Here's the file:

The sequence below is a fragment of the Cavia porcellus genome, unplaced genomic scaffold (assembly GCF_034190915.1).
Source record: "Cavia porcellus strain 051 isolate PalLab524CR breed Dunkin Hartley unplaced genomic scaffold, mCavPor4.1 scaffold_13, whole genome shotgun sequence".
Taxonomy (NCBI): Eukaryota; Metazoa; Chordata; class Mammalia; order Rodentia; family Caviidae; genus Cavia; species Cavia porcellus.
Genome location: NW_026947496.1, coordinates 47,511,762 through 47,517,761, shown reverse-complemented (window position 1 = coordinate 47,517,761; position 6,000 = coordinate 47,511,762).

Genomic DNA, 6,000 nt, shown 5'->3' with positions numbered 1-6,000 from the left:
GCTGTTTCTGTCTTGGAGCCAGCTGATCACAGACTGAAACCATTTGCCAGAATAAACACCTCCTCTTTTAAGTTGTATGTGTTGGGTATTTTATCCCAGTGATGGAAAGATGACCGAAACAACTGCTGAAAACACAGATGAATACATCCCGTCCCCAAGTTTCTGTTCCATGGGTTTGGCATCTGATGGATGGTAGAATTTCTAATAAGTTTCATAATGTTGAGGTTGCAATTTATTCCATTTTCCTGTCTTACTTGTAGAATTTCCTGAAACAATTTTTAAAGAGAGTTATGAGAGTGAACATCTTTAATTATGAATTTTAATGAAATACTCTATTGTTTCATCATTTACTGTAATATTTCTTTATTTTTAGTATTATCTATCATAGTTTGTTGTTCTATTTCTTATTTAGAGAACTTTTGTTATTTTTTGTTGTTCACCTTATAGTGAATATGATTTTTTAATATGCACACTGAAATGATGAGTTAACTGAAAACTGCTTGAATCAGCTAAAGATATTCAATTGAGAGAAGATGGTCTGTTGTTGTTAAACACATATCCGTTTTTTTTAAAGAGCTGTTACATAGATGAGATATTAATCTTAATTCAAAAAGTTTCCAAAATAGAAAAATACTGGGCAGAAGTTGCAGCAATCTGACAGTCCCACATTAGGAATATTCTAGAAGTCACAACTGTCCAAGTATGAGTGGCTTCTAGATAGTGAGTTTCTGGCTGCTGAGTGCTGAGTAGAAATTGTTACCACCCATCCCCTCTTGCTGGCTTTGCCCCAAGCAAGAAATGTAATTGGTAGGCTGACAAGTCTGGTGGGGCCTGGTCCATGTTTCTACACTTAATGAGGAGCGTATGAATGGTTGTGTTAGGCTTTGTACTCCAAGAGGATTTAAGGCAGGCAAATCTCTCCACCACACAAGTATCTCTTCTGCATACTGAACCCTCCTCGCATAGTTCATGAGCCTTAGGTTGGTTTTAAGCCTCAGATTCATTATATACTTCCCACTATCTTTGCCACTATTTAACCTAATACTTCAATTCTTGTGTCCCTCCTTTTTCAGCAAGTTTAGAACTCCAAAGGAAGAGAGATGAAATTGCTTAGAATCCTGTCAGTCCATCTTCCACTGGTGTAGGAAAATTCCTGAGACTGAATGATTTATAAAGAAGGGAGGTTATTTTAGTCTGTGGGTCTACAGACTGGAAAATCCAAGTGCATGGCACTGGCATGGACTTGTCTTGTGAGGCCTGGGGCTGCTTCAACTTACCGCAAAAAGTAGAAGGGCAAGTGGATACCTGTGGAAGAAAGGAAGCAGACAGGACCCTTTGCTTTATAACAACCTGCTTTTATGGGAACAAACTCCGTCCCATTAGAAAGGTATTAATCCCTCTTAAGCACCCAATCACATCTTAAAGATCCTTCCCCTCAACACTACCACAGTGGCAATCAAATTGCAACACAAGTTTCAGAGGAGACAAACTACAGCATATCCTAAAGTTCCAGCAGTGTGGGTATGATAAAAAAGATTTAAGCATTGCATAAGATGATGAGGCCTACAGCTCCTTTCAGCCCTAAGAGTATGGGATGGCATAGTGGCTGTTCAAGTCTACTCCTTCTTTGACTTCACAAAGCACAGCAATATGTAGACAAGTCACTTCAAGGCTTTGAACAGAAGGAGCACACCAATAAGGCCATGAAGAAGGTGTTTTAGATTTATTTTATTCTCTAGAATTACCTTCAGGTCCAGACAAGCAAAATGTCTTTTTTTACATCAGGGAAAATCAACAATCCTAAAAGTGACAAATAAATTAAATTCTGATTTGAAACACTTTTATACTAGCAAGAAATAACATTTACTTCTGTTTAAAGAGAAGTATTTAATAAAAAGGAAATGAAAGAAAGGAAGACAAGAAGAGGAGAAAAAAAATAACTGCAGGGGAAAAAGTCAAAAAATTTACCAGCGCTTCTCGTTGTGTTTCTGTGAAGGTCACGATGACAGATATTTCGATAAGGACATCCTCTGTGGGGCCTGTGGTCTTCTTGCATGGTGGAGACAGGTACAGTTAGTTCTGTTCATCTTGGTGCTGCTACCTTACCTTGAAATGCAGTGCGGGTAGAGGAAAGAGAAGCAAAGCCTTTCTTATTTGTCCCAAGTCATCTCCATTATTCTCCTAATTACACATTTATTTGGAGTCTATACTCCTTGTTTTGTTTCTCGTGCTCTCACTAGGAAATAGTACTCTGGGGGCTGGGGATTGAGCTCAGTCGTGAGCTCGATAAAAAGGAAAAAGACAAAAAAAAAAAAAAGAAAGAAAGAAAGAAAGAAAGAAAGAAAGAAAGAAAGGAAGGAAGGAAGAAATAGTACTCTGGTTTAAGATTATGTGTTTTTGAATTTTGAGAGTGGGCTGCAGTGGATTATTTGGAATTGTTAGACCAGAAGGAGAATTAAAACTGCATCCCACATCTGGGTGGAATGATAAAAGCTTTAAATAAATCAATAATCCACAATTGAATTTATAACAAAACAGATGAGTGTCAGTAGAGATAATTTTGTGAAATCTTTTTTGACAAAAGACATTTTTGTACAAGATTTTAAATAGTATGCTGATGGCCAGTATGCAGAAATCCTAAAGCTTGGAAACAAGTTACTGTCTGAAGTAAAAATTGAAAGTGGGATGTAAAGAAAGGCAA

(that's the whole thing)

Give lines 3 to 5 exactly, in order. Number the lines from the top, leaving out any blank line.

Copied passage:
Taxonomy (NCBI): Eukaryota; Metazoa; Chordata; class Mammalia; order Rodentia; family Caviidae; genus Cavia; species Cavia porcellus.
Genome location: NW_026947496.1, coordinates 47,511,762 through 47,517,761, shown reverse-complemented (window position 1 = coordinate 47,517,761; position 6,000 = coordinate 47,511,762).

Genomic DNA, 6,000 nt, shown 5'->3' with positions numbered 1-6,000 from the left: